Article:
Why DiC would take things in this direction, especially at a time where all other Sonic media was switching over to the Adventure style, defies explanation. Perhaps to produce a cooler, edgier Sonic to show off to a new audience, but Sonic Adventure was attempting the same thing at the same time in a different way. It seems like it all would have gotten very confusing. Some people enjoy Underground, but as a fan of the speedy critter, I think the whole premise is a bit silly.
* The last Sonic cartoon is the anime Sonic X, which I’ve decided to save and discuss in a later part of the series focused on game animes and foreign cartoons.
– The Adventures of Sonic the Hedgehog intro
– Sonic the Hedgehog intro
– Sonic Underground intro
– AoStH: Pseudo-Sonic
– Sonic SatAM: Super Sonic
– Sonic Underground: Beginnings
– AoStH: All “Sonic Says” segments
The Legend of Zelda/1989/DiC
The Legend of Zelda was initially a part of The Super Mario Bros. Super Show!, making its appearance on the show every Friday. It has gained notoriety over the years for how badly it was done. Hardly any of the seriousness of the videogames was carried over for the cartoon; Link was not a fearless, silent hero, but a sort of bumbling, talkative fool. Zelda wasn’t entirely helpless as she’d been portrayed in the games up to this point, but was capable of taking care of herself. Unfortunately, the trade-off for this was that she was as loudmouthed as Link, and brash to boot. On top of it all, the show hasn’t aged well at all and is constantly ridiculed for being one of the lowest points of the series’ fame (second only to the CD-i games).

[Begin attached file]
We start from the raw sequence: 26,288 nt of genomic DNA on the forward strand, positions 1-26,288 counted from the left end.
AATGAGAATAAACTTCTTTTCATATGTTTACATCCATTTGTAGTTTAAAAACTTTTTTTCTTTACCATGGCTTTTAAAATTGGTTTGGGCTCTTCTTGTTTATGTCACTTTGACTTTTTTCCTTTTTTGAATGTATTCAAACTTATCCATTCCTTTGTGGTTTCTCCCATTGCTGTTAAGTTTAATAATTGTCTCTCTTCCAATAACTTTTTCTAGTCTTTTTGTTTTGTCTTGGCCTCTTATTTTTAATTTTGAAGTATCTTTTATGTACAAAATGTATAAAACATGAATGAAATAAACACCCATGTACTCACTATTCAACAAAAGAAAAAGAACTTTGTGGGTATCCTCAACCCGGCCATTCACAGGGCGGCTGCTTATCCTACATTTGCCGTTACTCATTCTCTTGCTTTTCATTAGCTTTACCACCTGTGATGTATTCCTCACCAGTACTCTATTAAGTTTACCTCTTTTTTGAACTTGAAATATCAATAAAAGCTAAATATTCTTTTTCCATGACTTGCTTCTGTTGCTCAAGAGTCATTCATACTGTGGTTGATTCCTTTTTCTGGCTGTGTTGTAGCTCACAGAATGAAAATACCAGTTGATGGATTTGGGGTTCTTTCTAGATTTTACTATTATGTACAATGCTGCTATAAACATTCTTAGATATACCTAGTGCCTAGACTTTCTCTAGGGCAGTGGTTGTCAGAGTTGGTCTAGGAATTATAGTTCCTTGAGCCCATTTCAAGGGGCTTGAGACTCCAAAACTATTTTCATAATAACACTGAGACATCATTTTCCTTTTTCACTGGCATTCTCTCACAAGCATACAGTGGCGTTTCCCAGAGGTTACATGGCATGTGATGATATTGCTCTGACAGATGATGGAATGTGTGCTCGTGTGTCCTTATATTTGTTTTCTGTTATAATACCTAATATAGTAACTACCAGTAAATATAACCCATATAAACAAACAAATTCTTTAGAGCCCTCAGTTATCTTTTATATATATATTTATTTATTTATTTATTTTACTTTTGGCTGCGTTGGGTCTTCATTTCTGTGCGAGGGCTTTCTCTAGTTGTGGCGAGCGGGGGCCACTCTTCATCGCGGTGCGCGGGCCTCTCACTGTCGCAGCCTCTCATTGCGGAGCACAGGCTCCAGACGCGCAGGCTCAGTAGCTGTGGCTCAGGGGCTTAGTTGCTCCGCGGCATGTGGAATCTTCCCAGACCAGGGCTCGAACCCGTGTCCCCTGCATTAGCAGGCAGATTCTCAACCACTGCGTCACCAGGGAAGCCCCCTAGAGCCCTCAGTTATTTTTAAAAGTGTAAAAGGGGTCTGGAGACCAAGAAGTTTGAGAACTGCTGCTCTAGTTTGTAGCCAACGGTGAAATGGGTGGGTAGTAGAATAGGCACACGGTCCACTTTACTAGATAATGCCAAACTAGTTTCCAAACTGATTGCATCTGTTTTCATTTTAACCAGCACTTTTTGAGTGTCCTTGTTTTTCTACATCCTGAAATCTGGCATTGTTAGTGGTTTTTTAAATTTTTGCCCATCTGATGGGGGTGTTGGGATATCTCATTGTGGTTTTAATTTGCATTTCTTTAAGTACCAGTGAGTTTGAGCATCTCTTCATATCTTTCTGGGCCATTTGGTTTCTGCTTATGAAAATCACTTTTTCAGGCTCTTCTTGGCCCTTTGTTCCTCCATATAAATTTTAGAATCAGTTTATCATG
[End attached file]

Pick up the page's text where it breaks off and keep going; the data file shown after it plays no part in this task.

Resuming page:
Still, there is good in all things, no matter how bad they are. I can imagine that the cartoon got a lot of people into the games who had never heard of them before. You can include me in that group; if it wasn’t for The Legend of Zelda being a part of the Super Show!, which I watched religiously even after it went into syndication, my mother may not have ever been tipped off to get me Link’s Awakening and a Game Boy a few years later.
The Legend of Zelda: The Ringer
Reading about and watching old videogame-themed television programs is way past cool. But you know what isn’t? Missing the next installment of this series! Next week, we will delve into a few of the more popular games that have had the fortune (or misfortune, depending on which we’re talking about) to be adapted into their own cartoon series. See you then!